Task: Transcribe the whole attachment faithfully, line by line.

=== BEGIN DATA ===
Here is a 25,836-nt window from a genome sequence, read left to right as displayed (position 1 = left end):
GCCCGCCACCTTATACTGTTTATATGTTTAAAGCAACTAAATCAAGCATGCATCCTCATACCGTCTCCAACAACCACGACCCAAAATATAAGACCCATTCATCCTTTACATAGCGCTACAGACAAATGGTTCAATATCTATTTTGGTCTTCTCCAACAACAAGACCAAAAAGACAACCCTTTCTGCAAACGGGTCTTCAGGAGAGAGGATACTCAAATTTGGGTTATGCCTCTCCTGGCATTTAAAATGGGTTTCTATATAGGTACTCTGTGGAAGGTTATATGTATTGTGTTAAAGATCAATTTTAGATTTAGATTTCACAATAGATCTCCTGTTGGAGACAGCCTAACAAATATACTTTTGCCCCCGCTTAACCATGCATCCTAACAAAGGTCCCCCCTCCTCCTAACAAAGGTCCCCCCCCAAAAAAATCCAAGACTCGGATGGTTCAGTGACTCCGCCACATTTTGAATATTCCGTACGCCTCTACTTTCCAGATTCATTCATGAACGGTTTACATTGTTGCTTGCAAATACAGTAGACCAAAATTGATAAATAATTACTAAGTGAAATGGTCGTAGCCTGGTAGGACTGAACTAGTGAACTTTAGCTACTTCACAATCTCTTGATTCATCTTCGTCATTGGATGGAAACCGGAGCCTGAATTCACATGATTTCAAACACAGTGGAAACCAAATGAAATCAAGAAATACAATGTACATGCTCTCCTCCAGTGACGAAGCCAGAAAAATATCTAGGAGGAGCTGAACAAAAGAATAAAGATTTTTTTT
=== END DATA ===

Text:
Here is a 25,836-nt window from a genome sequence, read left to right as displayed (position 1 = left end):
GCCCGCCACCTTATACTGTTTATATGTTTAAAGCAACTAAATCAAGCATGCATCCTCATACCGTCTCCAACAACCACGACCCAAAATATAAGACCCATTCATCCTTTACATAGCGCTACAGACAAATGGTTCAATATCTATTTTGGTCTTCTCCAACAACAAGACCAAAAAGACAACCCTTTCTGCAAACGGGTCTTCAGGAGAGAGGATACTCAAATTTGGGTTATGCCTCTCCTGGCATTTAAAATGGGTTTCTATATAGGTACTCTGTGGAAGGTTATATGTATTGTGTTAAAGATCAATTTTAGATTTAGATTTCACAATAGATCTCCTGTTGGAGACAGCCTAACAAATATACTTTTGCCCCCGCTTAACCATGCATCCTAACAAAGGTCCCCCCTCCTCCTAACAAAGGTCCCCCCCCAAAAAAATCCAAGACTCGGATGGTTCAGTGACTCCGCCACATTTTGAATATTCCGTACGCCTCTACTTTCCAGATTCATTCATGAACGGTTTACATTGTTGCTTGCAAATACAGTAGACCAAAATTGATAAATAATTACTAAGTGAAATGGTCGTAGCCTGGTAGGACTGAACTAGTGAACTTTAGCTACTTCACAATCTCTTGATTCATCTTCGTCATTGGATGGAAACCGGAGCCTGAATTCACATGATTTCAAACACAGTGGAAACCAAATGAAATCAAGAAATACAATGTACATGCTCTCCTCCAGTGACGAAGCCAGAAAAATATCTAGGAGGAGCTGAACAAAAGAATAAAGATTTTTTTT